Palestinians softening UN bid to avoid pre-election confrontation with Obama
Recent remarks by the Palestinian Authority show how much the PA wants to avoid seeking UN recognition as a nonmember state before the U.S. elections in November.
The remarks Palestinian Authority Foreign Minister Riyad al-Maliki made to the Associated Press on Tuesday clarify just how desperately the Palestinian Authority is seeking to avoid asking the UN General Assembly to recognize the PA as a non-member state before the U.S. presidential elections.
Maliki, who gave a lengthy address on Tuesday to the Non-Aligned Movement meeting in Tehran, later spoke with an AP reporter in Ramallah and told him that PA Chairman Mahmoud Abbas would be addressing the General Assembly on September 27 and would say that the Palestinian Liberation Organization had decided to request such recognition from the United Nations. Abbas will add, however, that he intends to authorize PLO representative to the United Nations Riad Mansour to apply for that status at the appropriate time.
This remark leaves a great deal of wiggle room for the PA, which doesn’t want to antagonize U.S. President Barak Obama on the eve of his re-election bid, particularly given the a relatively good chance that the Democrat will win a second term. The Palestinians have no reason to generate hostility in Washington when what’s at stake – nonmember status in the UN General Assembly – is a relatively limited objective.
After Abbas’ efforts in the General Assembly last September ended in failure, another application to the General Assembly, and not even for member status at that, is as likely to be mocked by the Palestinian “street” as supported. But the overwhelming consideration is not to directly confront the Obama administration, which has conveyed no few warnings to Abbas against pushing the envelope too far.
Meanwhile, it seems as if the PLO wants to focus its efforts on an internal confrontation with Hamas. Maliki stressed on Tuesday in his speech in Iran that the PLO is the sole legitimate representative of the Palestinian people, perhaps in an effort to convey a message to Tehran, which had invited Hamas Prime Minister Ismail Haniyeh to the conference (although conference organizers denied this).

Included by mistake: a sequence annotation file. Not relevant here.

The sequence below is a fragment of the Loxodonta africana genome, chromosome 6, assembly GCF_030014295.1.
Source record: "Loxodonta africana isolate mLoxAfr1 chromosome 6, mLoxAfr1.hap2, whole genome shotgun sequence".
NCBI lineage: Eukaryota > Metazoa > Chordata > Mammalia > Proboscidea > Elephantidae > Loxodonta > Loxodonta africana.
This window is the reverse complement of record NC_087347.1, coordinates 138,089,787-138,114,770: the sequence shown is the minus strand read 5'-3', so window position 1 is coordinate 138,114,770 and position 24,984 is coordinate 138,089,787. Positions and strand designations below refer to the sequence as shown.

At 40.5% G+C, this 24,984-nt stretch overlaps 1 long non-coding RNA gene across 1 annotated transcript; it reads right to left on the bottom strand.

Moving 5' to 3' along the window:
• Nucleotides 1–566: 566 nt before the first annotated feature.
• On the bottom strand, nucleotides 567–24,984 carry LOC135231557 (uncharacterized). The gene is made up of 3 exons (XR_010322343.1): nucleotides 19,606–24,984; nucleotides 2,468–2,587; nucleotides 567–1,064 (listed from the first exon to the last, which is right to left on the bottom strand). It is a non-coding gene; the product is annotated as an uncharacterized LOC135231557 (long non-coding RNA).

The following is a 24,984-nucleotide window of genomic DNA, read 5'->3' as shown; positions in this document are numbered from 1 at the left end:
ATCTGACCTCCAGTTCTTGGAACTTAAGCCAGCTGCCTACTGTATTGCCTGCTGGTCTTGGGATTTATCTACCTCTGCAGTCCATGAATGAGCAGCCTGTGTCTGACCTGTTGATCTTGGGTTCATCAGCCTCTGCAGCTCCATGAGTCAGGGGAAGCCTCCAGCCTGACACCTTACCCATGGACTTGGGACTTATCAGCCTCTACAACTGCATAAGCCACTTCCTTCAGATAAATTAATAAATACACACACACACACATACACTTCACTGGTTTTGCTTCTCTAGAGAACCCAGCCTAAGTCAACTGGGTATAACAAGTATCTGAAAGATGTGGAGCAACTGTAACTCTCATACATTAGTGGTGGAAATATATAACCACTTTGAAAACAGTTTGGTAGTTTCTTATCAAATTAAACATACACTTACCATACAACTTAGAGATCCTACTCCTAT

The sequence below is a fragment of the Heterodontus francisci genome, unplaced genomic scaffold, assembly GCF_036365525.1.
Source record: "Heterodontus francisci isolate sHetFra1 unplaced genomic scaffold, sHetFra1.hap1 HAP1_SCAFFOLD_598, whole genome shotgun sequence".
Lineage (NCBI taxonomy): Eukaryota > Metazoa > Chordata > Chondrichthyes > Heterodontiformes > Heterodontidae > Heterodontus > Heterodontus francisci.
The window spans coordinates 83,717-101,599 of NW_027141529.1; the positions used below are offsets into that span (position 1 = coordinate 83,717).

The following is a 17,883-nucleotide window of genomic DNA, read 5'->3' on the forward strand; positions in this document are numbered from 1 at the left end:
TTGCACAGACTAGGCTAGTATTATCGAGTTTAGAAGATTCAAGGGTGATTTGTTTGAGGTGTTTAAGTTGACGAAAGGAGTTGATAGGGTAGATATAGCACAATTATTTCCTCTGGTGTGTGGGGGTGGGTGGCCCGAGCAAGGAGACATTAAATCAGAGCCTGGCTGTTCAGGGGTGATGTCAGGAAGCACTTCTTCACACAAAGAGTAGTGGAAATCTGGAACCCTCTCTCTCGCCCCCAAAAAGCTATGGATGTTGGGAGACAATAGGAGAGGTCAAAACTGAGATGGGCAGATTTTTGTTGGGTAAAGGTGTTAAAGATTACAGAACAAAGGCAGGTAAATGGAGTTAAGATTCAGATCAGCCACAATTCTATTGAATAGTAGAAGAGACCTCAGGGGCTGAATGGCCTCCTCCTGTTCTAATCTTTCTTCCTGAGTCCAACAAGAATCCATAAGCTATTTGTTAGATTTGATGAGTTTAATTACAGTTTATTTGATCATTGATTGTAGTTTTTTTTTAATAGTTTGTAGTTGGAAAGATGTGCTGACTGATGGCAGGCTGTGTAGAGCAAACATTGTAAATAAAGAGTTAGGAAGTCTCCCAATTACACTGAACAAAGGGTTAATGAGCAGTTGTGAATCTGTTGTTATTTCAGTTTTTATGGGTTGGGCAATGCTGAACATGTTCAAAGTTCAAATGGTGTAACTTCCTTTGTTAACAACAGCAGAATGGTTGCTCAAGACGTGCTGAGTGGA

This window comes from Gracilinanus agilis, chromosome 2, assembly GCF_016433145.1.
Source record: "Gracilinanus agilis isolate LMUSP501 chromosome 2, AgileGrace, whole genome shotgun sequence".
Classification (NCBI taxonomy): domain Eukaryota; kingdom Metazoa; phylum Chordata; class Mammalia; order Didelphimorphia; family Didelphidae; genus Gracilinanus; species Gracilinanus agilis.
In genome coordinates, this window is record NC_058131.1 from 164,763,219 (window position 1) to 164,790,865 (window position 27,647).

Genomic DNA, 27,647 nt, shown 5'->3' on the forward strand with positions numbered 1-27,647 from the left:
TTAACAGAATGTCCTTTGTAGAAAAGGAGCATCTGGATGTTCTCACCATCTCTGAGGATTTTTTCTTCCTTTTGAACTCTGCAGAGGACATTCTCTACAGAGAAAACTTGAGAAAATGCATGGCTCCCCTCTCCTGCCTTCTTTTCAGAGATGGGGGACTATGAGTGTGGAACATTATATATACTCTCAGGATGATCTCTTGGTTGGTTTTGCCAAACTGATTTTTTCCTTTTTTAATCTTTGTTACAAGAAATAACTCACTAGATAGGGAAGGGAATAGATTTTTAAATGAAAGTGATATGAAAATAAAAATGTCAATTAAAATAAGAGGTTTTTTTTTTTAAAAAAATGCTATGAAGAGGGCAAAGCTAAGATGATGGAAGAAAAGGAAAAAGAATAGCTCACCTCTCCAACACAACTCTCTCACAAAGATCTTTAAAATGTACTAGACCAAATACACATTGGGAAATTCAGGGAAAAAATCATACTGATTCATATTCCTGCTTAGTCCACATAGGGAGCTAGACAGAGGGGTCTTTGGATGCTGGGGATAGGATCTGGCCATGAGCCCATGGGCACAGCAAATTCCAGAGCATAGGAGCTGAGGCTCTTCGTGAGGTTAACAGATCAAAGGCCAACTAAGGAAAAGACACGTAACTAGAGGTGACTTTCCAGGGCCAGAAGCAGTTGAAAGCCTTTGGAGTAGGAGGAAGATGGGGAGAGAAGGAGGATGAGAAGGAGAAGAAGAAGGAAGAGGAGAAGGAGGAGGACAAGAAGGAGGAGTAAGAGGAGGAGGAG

Abbas will be joining Maliki in Tehran on Wednesday, and will presumably be embraced by Iranian President Mahmoud Ahmadinejad. He will arrive at the conference as the winner in the showdown against the Gaza ruler, after Hamas decided to forgo the meeting.
But while the fact that Hamas backed out ostensibly confers recognition of Abbas’ senior status, the organization’s decision stemmed primarily from a desire to avoid the Iranian embrace, a move that is likely to serve the group well as it struggles for Arab and even Palestinian public opinion. Hamas refused the Iranian invitation to Haniyeh out of a desire to evade a photo-op with Iranian leaders, who are perceived by the general Arab public and the Palestinians as overly enthusiastic supporters of the pariah regime in Damascus.
So while Haniyeh missed the opportunity to tour the markets of Tehran, he has probably scored a few points in Gaza and the West Bank.